On this date in 2003, a press conference was held to announce the completion of the Human Genome Project, two years earlier than planned.
The goal of the project was to figure out the order of chemical base pairs that make up DNA and to identify and map all 20,000 – 25,000 human genes. Obviously, since nobody has exactly the same genome (other than identical twins), the project of mapping the genome involves sequencing variations of each gene.
This project and other parallel projects, as well as work on sequencing the genome of other creatures and comparison of various genomes, has furthered and will continue to be applied to medicine, energy and environmental projects, forensics (such as identifying the victim of a crime), agriculture, ancestry and human evolution, migration, and assorted other anthropology topics.
Learn more about Genetics
- Here is a wonderful online mini-course on genetics. Each concept has an illustrated explanation, animation, “gallery” of photos or diagrams, some audio-visual clips, biographies of important scientists, a problem or two for kids to answer, and links to other websites. Excellent!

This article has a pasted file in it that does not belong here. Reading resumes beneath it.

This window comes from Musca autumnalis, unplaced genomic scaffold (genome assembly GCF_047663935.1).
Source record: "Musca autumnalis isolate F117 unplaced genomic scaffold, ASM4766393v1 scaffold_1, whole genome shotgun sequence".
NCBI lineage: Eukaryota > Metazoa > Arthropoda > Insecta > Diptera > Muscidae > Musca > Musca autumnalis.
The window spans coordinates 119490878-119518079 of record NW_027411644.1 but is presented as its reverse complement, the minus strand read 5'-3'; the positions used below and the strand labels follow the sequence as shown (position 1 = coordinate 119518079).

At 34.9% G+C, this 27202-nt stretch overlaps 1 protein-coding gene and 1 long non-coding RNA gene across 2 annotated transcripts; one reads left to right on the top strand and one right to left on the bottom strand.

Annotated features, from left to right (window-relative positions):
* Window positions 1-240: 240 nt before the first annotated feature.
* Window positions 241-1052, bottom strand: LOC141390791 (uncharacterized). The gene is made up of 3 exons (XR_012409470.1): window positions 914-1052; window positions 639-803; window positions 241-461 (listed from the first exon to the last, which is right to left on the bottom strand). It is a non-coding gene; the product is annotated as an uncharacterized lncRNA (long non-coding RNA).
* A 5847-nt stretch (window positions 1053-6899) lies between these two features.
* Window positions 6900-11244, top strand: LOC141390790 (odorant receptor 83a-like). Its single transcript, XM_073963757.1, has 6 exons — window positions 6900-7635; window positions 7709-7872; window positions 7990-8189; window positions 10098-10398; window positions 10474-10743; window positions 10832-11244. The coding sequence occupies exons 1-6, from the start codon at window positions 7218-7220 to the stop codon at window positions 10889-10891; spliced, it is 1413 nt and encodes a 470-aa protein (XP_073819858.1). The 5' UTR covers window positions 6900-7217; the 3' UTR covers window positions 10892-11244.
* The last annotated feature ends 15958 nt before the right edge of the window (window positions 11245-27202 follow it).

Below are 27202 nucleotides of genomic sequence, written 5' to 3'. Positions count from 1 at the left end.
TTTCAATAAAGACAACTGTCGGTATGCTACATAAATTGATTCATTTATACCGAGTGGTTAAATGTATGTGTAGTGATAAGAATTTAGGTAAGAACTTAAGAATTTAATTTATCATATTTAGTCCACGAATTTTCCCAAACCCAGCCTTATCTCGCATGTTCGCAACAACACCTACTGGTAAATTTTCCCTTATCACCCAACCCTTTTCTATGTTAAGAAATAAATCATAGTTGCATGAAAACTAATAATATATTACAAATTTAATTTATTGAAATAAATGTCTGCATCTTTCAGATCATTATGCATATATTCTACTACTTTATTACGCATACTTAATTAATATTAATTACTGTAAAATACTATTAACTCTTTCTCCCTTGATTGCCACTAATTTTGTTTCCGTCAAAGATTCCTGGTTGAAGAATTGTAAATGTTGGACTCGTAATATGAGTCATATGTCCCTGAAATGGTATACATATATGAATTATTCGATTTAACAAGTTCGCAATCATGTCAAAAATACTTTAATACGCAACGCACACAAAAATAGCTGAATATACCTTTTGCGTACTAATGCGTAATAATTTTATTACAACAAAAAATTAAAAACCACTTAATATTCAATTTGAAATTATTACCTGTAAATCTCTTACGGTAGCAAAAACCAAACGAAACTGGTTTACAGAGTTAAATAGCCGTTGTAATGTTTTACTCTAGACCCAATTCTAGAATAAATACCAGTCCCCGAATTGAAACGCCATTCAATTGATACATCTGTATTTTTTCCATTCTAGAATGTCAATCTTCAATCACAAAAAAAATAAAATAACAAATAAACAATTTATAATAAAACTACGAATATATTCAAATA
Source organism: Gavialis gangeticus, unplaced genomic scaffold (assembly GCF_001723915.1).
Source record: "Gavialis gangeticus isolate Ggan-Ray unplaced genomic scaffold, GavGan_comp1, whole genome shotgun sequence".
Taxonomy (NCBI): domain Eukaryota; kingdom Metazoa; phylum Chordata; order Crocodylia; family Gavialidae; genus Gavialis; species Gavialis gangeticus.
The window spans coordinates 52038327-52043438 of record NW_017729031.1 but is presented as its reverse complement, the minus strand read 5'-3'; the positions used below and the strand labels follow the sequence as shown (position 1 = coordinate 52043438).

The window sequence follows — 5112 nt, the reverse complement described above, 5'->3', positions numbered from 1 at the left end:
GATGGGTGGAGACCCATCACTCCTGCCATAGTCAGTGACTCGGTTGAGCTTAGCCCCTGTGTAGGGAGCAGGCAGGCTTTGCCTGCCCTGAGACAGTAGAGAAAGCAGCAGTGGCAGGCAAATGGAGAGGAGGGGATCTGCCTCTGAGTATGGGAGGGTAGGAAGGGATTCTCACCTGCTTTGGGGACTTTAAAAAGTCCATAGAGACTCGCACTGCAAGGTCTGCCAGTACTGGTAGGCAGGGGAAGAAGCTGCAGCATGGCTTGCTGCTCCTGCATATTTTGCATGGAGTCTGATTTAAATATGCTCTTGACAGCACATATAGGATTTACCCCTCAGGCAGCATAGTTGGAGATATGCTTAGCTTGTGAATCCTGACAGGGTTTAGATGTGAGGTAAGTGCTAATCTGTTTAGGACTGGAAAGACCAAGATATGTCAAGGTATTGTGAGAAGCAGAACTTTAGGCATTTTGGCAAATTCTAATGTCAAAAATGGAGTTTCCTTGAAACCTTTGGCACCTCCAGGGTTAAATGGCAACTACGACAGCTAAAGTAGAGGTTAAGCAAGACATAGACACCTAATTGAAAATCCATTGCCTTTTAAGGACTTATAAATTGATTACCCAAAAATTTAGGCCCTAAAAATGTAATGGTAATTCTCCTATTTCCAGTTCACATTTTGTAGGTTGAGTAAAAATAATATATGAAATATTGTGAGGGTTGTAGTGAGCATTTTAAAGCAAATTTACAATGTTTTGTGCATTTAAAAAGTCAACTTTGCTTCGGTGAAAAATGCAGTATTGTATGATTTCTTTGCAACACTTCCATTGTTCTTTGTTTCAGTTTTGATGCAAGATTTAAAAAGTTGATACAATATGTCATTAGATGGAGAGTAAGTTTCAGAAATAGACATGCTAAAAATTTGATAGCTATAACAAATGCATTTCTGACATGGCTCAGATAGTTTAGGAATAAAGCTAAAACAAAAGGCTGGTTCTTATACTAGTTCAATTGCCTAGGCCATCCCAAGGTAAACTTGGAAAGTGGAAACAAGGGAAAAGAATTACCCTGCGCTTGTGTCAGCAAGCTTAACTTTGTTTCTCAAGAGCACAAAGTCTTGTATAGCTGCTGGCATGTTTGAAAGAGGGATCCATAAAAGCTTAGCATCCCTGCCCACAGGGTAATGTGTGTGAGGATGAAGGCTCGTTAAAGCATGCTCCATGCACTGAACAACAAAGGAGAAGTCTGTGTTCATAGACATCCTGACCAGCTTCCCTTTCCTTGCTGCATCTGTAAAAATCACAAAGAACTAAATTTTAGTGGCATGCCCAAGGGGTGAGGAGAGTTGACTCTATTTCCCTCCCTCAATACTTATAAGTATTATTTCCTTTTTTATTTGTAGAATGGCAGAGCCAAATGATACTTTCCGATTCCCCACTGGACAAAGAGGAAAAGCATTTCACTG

- Explore the Eye Color Calculator (and learn more about genes and inheritance)!
- Here are some more lessons, labs (experiments), games, and puzzles. All the PDF files I looked at seemed to be for middle grades and up, and many are best done in groups or classrooms.
- This simple experiment uses ordinary household items to extract DNA from fruit. You can actually see and feel DNA!
- There are more DNA activities in this December, 2009, post.